After former National Security Agency contractor Edward Snowden leaked information about the NSA's extensive gathering of phone and Internet data, many Americans were outraged at the perceived overstep and demanded change. Others have defended the surveillance as necessary for American security. The leaks have prompted President Obama and Congress to consider reforms to the NSA and data-gathering process.
In this One Minute Debate, three writers give their take on NSA surveillance and reforms. On one side, John Bolton, a senior fellow at the American Enterprise Institute and former US ambassador to the United Nations, warns that NSA capabilities and needed secrecy should not be curtailed. On the other hand, Elizabeth Goitein, codirector of the Liberty and National Security program at the Brennan Center for Justice at New York University School of Law, argues that greater transparency is needed and the law authorizing NSA surveillance must be changed. Sen. Richard Blumenthal (D) of Connecticut takes a third view: Reform the FISA court that authorizes NSA surveillance.
For years, America's enemies have yearned to cripple its foreign electronic intelligence-gathering capabilities. Now, the ongoing furor over the National Security Agency (NSA) gives them the chance. Outright falsehoods, distortions, and hysteria have unfortunately been fueled by actual abuses and mistakes.
We face a general debate about whether vital electronic-surveillance programs should be substantially curtailed. We must prevent hype and anger over specific abuses from harming the NSA's actual capabilities and the secrecy needed to protect them.
Intelligence exists not for its own sake but to support executive decisionmaking. Accordingly, President Obama is principally responsible for explaining and advocating clandestine activities. This, he appallingly failed to do. Mr. Obama must act like a president, leading the defense of our embattled capabilities.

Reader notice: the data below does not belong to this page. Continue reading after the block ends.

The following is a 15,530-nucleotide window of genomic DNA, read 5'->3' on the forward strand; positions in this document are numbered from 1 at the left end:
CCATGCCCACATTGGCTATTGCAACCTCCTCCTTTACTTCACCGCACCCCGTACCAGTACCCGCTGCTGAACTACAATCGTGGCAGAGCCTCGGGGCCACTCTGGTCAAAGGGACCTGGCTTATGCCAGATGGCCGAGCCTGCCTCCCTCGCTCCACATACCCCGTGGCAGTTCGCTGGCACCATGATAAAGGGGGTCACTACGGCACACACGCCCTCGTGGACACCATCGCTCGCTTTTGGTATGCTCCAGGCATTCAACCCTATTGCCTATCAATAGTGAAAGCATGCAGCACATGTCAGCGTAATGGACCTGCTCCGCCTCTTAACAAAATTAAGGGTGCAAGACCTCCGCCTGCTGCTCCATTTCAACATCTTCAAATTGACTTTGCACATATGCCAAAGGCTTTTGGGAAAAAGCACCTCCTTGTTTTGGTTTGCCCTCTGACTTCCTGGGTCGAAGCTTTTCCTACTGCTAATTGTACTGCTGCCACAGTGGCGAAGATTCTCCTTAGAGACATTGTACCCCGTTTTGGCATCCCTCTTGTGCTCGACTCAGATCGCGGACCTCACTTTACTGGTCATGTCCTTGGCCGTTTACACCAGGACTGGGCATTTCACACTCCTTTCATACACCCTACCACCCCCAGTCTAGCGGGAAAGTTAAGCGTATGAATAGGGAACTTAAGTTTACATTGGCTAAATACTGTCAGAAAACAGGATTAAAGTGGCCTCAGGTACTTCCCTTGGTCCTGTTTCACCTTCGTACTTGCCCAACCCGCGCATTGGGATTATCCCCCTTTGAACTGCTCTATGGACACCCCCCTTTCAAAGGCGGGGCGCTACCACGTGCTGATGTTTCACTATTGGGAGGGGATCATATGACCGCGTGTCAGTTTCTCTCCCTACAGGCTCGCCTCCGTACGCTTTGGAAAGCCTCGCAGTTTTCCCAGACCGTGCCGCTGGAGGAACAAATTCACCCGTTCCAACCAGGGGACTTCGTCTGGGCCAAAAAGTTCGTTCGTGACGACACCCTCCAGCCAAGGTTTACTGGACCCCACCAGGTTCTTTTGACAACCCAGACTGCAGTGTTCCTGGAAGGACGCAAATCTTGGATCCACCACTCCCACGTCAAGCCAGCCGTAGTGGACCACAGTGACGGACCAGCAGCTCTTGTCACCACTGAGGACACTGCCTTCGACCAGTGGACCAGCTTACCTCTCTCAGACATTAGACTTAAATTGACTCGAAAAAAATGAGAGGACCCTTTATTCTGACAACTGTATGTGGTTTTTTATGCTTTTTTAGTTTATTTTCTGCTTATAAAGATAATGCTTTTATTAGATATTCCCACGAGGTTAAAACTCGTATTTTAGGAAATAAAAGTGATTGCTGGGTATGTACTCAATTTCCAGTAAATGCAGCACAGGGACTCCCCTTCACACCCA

The inevitable congressional proceedings must not repeat the irreparable damage that the 1970s-era congressional investigative committees caused the CIA. Deficiencies there were, but our enemies were the principal beneficiaries of the committees' destructive investigations.
Most important, whatever fixes are made today must not deny America the tools to protect itself from terrorists, their state sponsors, and foreign adversaries, many of which are developing massive cyberwarfare programs. Moreover, the largely preventable or imaginary invasions of privacy pale before security breakdowns that have allowed serious intelligence leaks.
The NSA's opponents should be put on notice: If you materially restrict surveillance capabilities, you risk having American blood on your hands.
Yes, stop the abuses, increase constitutional oversight, tighten NSA security, and demand accountability. But do not render America deaf and blind.
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